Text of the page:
Ancient Monuments

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Forth and Clyde Canal: Old Kilpatrick - Linnvale

A Scheduled Monument in Clydebank Waterfront, West Dunbartonshire

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Latitude: 55.9106 / 55°54'38"N

Longitude: -4.4328 / 4°25'57"W

OS Eastings: 248034

OS Northings: 671288

OS Grid: NS480712

Mapcode National: GBR 3K.0MDB

Mapcode Global: WH3NS.WPBP

Entry Name: Forth and Clyde Canal: Old Kilpatrick - Linnvale

Scheduled Date: 16 December 1997

Source: Historic Environment Scotland

Source ID: SM6778

Schedule Class: Cultural

Category: Industrial: inland water

Location: Old Kilpatrick

County: West Dunbartonshire

Electoral Ward: Clydebank Waterfront

Traditional County: Dunbartonshire


Later 19th century. 2-storey 3-bay house with overhanging eaves and decorative conservatory. Squared and snecked dressed sandstone, harl-pointed to sides and rear; ashlar dressings. Chamfered arrises; ashlar mullions; 1st floor windows breaking eaves with gabled dormerheads; exposed rafters, moulded bargeboards and purlins.

S (FRONT) ELEVATION: base course. Roll-moulded doorpiece at centre with consoled cornice; 2-leaf panelled door with rectangular plate glass fanlight. Tripartite window to left; canted window to right with piended roof. 1st floor windows bipartite; finials to dormerheads.

CONSERVATORY: projecting to right with canted end, stained glass, and ogee-roofed cupola terminating gabled ventilator range running longitudinally to rear; door to front.

W ELEVATION: jerkin-headed porch at ground with flush-panelled door and letterbox fanlight to S return; window to left.

N (REAR) ELEVATION: irregular 5-bay; centre bay with later rendered projection at ground; stair window above. Windows to all bays at ground and 1st floor.

E ELEVATION: largely masked by conservatory at ground; window to right.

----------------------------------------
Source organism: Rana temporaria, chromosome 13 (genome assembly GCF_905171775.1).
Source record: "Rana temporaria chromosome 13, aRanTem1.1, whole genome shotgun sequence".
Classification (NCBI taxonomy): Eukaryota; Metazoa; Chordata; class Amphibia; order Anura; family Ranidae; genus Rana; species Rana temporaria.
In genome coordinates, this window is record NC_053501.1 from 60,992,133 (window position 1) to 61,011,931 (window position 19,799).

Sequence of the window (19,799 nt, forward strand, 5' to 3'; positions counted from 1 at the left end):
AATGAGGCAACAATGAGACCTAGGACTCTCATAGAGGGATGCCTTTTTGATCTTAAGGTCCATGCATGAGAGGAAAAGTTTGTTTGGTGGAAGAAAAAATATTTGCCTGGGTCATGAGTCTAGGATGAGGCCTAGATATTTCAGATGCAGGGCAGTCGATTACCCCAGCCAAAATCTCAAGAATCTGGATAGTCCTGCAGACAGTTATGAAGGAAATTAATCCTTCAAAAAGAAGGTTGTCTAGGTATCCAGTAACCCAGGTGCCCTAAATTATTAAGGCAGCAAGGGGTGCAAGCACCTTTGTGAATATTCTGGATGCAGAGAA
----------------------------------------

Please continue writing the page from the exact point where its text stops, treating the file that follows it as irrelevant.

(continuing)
Plate glass timber sash and case windows. Jerkin-headed roof; grey slates. Brick stacks with corbelled cornice; octagonal cans. Cast-iron rainwaterheads and downpipes between each bay to front.

INTERIOR: not seen 1993.

BOUNDARY WALLS AND GATEWAY: tall dressed rubble boundary walls; ashlar pedestrian gateway at centre with Tudor-arched doorway, chamfered reveals and gabletted coping; boarded door with elaborate wrought-iron hinges.

Source: Historic Environment Scotland

Statement of Scheduling

The monument is of national importance because, as an integral part of the Forth and Clyde Canal, it is a superlative example of Georgian civil engineering. It was the first of Scotland's great inland waterways to be constructed (between 1768 and 1790) and even at the time of its opening in the 1770s it was christened 'The Great Canal', a recognition of its undoubted national importance even then. The particular stretch of canal covered by this scheduling was part of a scheme to extend the canal westward from its original western terminus at Stockingfield, in Glasgow. The engineer was Robert Whitworth.

Source: Historic Environment Scotland


No Bibliography entries for this designation

Source: Historic Environment Scotland

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